Remdesivir – which was used to treat Trump – has ‘little effect’ on a COVID patient’s chances of survival, WHO study reveals
- The antiviral remdesivir is one of just two COVID-19 treatments that has emergency FDA approval in the US
- A WHO trial of 11,266 hospitalized COVID-19 patients tested remdesivir, hydroxychloroquine, lopinavir and interferon treatments
- The SOLIDARITY trial found that none of the four ‘substantially affected’ mortality rates
Remdesivir does not improve COVID-19 survival odds, a large World Health Organization (WHO) trial of it and three other treatments has ruled.
More than 11,200 hospitalized COVI-19 patients around the world were treated with remdesivir – an antiviral – lopinavir, hydroxychloroquine, interferon or a placebo for the WHO’s massive SOLIDARITY trial, according to the Financial Times.
None of the drugs ‘substantially affected’ mortality risks, the dismal report found.
It’s a blow to hopes that the world is getting better at treating people sickened by the pandemic that has claimed the lives of more than a million people globally, including more than 217,000 in the US.
SOLIDARITY’s findings are particularly grim news for the US, where remdesivir is one of just two treatments to have gotten emergency Food and Drug Administration (FDA) authorization.
US government research suggested the drug improved survival odds and shortened recovery times. The antiviral was even used to treat President Trump.
The federal government has already amassed a stockpile of the drug, and regulators revoked emergency approval for another drug found ineffective for treating coronavirus by the WHO trial, hydroxychloroquine, in June.
This is a developing story.
A massive WHO study found that remdesivir had no significant effect on COVID-19 death risks
The results of the SOLIDARITY trial have not yet been published or peer-reviewed, but the Financial Times obtained a copy of the soon-to-come study.
It found that ‘these remdesivir, hydroxychloroquine, lopinavir and interferon regimens appeared to have little effect on in-hospital mortality.’
SOLIDARITY’s purpose was to test the drugs’ effects on COVID-19 patients’ survival odds, but the researchers also made observations about the recoveries and hospitalization times of the participants.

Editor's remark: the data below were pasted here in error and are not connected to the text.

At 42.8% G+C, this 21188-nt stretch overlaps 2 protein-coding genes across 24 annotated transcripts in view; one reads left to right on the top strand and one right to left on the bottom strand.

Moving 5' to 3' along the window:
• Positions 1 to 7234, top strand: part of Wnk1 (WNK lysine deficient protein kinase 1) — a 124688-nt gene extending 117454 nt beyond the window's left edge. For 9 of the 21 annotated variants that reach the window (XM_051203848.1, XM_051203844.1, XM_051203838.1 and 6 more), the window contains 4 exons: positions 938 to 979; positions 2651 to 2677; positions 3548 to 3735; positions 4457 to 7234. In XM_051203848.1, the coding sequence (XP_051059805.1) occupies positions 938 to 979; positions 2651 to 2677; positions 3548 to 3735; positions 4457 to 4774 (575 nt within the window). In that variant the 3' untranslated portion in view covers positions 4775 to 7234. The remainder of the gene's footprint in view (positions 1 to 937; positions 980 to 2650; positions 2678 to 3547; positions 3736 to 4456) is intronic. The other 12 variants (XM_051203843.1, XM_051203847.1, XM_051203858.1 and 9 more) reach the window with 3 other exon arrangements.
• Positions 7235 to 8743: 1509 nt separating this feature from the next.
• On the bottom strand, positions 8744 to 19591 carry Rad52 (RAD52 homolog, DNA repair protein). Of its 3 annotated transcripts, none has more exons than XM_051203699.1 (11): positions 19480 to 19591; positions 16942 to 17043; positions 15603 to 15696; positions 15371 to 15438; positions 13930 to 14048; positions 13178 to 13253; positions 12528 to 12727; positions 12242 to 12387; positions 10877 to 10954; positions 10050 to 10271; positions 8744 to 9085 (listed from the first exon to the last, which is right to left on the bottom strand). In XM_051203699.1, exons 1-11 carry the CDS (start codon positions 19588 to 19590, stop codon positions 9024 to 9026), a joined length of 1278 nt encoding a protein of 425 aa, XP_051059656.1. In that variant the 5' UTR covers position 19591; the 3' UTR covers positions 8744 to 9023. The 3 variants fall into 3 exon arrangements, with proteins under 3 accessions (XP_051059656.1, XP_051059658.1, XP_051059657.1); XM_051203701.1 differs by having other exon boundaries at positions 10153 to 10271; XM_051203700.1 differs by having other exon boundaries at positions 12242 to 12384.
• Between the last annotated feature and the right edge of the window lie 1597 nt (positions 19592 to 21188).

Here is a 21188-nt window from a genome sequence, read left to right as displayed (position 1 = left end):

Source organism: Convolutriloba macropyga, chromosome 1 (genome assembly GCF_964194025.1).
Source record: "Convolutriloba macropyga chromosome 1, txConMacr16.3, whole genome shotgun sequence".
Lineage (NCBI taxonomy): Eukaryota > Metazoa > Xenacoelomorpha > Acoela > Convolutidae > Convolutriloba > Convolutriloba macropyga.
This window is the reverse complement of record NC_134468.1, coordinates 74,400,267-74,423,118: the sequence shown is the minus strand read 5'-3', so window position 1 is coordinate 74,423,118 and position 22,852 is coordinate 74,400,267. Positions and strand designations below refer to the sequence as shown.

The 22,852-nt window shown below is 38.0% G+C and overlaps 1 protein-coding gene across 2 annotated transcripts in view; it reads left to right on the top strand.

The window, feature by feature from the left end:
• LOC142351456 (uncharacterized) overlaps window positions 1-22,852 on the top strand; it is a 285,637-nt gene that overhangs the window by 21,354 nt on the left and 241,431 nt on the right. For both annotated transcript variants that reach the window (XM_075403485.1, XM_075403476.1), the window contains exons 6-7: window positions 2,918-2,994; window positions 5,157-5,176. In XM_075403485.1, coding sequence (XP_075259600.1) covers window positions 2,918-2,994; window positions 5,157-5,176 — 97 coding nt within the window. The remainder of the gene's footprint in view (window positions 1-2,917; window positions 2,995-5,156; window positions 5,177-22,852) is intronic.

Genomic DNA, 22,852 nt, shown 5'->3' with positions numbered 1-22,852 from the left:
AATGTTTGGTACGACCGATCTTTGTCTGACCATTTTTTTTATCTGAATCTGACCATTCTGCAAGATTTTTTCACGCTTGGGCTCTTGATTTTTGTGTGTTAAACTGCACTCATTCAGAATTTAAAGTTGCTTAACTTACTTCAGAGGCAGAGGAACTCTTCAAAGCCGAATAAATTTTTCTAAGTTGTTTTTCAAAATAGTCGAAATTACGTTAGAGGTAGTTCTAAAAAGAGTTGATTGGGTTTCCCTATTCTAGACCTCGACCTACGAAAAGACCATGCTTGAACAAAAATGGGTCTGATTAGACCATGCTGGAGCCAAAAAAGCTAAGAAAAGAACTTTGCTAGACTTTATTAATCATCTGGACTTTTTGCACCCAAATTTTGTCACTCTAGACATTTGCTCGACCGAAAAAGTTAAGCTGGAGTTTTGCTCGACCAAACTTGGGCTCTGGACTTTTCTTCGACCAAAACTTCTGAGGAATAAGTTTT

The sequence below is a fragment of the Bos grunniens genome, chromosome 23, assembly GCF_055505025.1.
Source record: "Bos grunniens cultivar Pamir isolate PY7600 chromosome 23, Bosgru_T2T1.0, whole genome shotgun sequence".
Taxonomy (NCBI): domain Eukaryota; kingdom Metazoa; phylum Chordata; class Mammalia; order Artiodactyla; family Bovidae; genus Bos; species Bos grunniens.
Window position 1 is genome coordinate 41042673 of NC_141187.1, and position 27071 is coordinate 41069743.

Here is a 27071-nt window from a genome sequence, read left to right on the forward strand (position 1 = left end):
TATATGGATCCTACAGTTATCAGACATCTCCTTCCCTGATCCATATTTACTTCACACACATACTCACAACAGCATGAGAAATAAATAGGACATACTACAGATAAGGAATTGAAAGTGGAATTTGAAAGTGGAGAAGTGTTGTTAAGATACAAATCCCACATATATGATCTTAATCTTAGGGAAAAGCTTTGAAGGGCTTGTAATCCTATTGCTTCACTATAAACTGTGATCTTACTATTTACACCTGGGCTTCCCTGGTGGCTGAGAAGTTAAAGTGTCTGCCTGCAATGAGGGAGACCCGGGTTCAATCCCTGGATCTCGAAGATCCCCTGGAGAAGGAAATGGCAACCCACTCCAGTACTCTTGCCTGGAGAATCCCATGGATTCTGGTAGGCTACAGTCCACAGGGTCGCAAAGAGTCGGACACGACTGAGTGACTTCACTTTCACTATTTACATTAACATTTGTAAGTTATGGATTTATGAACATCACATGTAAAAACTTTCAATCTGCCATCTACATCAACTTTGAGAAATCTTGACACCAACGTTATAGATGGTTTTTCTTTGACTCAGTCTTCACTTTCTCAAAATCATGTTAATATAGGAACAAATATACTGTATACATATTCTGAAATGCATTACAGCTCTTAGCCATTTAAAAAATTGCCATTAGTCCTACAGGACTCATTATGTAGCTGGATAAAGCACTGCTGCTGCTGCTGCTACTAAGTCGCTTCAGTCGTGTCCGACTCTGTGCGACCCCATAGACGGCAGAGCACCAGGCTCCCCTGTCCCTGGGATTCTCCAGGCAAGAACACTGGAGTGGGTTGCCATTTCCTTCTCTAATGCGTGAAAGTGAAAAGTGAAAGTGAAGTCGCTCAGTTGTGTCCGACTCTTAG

The four drugs did little to shorten recovery times or hospital stays, and patients who got the treatments seemed no less likely to need mechanical ventilators to keep them alive and breathing.
Remdesivir was given to 2,750 out of over 11,000 patients in the SOLIDARITY trial between March and early October.
The $2,340 treatment course did little to improve survival odds or to shorten recovery for people with COVID-19.
It’s a highly unexpected reversal of findings made in the US earlier this year.
In a National Institutes of Health (NIH) sponsored study, hospitalized COVID-19 patients treated with remdesivir were about 43 percent less likely to die of the infection compared to those who got a placebo.
Recovery took about five days longer for patients who did not get the antiviral treatment, made by Gilead.
Gilead’s own tests returned similarly positive data.
In fact, the early results of the NIH tests were so promising that Dr Anthony Fauci, top US infectious disease specialist, stopped the trial short in late April – the height of the first peak of COVID-19 cases in the US – so that the trial participants assigned to the placebo group could also get treatment.
On May 1, the FDA issued emergency use authorization (EUA) for remdesivir.
With hydroxychloroquine’s EUA revoked and broad skepticism over whether convalescent plasma really works – including questions posed by the National Institutes of Health director, Dr Francis Collins – remdesivir was arguably the best proven treatment authorized in the US.
It was even given to President Trump during his bout with coronavirus, in addition to an experimental antibody cocktail treatment made by Regeneron and the steroid, dexamethasone.
Gilead did not immediately respond to DailyMail.com’s emailed request for comment, but told the Financial Times it was aware of the preliminary findings and their incongruity with the company’s own data on its antiviral.